The researchers pointed out that the Danish People’s Party (DF) could even have diminished political violence in Denmark by opening up the debate and giving voice to disillusioned individuals who might otherwise be forced to turn towards more extremist elements to get their views across.

This is a point that Mchangama is keen to stress. He believes that an open and unhindered debate is key to undermining and fighting political extremism.

“Denmark has a more clear and open debate than Sweden. As DF has moved from its more extremist roots and has become a more normal party that engages in politics as usual, the debate became de-radicalised.”

He points out that when the authorities refuse to disclose information or address concerns and issues relating to immigration, the debate risks being taken over by online blogs and forums with extremist right wing views. In doing so the focus moves away from factual discussions and toward conspiracy theories and paranoia.

Ultimately he worries that the very existence of a country, governed by rule of law, is at stake if we get to a point where people don’t trust the police and turn to vigilantism. He says that when countries like Germany and Sweden both fail to protect women, and also cover up sexual assaults, re-establishing the trust between citizens and the state becomes a monumental task.

“I believe that when the authorities and the public have a radically different view of how things stand, then we lose the ability to face the enormous challenge of creating the necessary togetherness and integration we need in a society with people from different backgrounds. If we don’t think we can win a debate against the most extremist voices then I fear we have built a very fragile democracy.”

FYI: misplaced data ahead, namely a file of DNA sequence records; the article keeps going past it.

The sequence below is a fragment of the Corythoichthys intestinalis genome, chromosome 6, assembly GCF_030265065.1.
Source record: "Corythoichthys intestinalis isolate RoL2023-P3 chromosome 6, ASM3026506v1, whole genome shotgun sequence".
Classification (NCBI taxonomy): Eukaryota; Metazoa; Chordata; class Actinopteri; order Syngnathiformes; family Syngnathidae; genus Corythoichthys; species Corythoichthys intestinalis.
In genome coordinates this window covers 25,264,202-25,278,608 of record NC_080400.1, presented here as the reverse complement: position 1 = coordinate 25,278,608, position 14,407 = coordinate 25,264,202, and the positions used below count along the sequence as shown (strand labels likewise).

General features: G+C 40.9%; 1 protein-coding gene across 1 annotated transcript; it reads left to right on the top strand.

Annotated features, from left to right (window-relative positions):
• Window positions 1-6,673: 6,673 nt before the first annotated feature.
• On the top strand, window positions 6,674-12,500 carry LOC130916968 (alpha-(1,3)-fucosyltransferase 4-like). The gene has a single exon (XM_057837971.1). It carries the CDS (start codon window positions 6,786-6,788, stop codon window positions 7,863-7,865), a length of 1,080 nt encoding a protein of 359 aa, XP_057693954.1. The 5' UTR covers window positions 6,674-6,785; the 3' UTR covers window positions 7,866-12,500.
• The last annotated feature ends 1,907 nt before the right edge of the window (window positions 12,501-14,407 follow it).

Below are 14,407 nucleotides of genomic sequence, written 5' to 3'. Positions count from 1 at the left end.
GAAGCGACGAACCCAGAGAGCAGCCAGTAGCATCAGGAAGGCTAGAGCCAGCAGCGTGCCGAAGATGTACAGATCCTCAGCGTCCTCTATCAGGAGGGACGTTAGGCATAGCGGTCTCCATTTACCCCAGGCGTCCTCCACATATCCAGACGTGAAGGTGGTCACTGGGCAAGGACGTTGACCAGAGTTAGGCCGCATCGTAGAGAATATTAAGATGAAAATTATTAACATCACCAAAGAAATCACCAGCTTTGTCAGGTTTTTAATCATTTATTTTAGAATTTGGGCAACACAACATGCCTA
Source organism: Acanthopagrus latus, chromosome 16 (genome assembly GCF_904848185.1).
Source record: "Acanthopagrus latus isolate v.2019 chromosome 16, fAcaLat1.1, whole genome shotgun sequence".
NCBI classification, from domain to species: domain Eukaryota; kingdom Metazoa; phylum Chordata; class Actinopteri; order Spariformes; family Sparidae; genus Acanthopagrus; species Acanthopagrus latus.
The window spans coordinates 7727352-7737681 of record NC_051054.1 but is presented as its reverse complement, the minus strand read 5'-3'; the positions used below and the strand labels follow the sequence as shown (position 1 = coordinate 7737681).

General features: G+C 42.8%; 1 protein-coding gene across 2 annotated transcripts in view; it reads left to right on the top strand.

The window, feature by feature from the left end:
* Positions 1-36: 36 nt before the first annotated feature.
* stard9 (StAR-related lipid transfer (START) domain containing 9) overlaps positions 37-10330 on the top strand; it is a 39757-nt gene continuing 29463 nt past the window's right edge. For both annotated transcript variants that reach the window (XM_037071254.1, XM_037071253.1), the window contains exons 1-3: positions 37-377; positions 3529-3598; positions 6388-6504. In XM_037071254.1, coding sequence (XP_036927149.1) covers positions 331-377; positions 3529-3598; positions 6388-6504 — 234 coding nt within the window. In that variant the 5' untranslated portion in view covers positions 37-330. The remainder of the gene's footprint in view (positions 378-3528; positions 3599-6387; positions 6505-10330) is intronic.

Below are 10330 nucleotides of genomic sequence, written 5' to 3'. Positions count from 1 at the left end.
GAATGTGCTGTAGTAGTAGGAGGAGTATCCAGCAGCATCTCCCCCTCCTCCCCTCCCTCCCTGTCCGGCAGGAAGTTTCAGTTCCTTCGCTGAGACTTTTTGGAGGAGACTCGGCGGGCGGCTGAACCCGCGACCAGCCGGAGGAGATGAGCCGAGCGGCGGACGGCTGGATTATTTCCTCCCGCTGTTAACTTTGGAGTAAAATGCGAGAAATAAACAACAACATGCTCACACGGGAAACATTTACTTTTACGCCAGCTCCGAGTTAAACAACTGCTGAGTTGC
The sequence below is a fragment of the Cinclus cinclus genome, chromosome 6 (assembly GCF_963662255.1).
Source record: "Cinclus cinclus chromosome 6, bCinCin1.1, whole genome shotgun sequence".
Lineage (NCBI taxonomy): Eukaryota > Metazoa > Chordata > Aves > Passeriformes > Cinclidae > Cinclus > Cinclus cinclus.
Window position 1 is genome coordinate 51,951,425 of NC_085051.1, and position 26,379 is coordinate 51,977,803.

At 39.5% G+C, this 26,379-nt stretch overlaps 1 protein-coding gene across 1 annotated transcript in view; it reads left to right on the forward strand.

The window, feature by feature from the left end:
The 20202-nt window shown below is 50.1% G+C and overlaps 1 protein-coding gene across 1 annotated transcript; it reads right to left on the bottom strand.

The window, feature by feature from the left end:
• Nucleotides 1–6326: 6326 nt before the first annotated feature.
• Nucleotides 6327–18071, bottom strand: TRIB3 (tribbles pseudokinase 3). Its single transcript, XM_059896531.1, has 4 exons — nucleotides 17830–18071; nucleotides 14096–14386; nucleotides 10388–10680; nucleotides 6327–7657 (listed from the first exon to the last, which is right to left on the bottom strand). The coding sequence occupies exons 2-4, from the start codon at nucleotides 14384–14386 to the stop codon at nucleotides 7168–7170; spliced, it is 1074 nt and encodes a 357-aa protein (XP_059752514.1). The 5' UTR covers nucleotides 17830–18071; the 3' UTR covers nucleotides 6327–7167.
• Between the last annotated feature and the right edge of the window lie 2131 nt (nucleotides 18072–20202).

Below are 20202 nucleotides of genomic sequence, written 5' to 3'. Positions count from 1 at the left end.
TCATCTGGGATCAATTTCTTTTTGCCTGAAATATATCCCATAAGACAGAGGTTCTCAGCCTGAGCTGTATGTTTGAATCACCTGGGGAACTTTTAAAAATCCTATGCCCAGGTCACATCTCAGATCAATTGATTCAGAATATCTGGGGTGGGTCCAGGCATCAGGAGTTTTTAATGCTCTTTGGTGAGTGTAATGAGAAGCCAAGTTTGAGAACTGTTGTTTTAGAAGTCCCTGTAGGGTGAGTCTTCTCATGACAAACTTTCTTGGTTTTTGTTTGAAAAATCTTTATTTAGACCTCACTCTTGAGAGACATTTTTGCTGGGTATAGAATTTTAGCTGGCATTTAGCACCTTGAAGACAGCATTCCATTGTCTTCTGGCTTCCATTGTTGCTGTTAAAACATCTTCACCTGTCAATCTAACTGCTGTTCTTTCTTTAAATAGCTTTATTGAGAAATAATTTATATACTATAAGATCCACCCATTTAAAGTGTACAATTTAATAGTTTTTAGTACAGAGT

The dim beacon
European politicians have been unable to form a coherent and effective strategy for dealing with the refugee crisis. The European Union has failed to adequately assist countries at its periphery, such as Greece, that have borne the brunt of receiving refugees. Individual member states have responded in disjointed and counter-productive ways, with countries often shifting responsibility to their neighbours. This, Mchangama argues, stems from a serious lack of competent leaders across the continent.

“You see it everywhere. We are standing at a point in Europe where we are experiencing an extreme leadership crisis. Politicians have not had to face such a serious challenge over the last twenty or thirty years. For them, it is more important to maintain their political positions than to tackle problems. And if nothing is done, and the migrant and refugee crisis continues, then the population in Europe will become more radicalised.”

As the economic and political power migrates towards emerging economies to the South and East, the West has found itself having to re-evaluate its position and influence on human rights. In order to placate autocratic governments and maintain valuable business interests, Western nations forgo their principled stance on fundamental human rights in exchange for pragmatism.

This reality became uncomfortably clear when Saudi Arabia, a country Freedom House called “one of the worst human rights abusers in the world”, was voted head of the UN’s Human Rights Council in 2013.

“It is completely absurd, we have never had a more undemocratic Human Rights Council since its founding in 2006,” says Mchangama.

The position allows Saudi Arabia, on behalf of the UN, to interview and appoint experts to investigate and report on human rights violations and the status of issues such as the rights of women, migrants, religious freedom and minorities across the world.

“It is clear that the West has less power than before and bows out of many fights. You see that the Royal Family and our foreign minister are making an official visit to Saudi Arabia, and here at home we bend to the demands of China to remove protesters from the streets.”

These are politically calculated moves that allow countries to compromise on values they otherwise claim to stand firmly behind. Ultimately, it demonstrates that the West has abandoned its defence of human rights, he argues. Still, despite the West’s waning hegemony, even small nations like Denmark could make steps towards countering violations and standing up for human rights.

“What we can do may be limited, but at the very least we could stop voting for countries like Saudi Arabia to be in charge of creating and enforcing official policy. We need to be principled and resolved when it comes to fundamental human rights.” M

 

Features, News

By Elias Thorsson

Managing editor. @Eliasthorsson elias@murmur.dk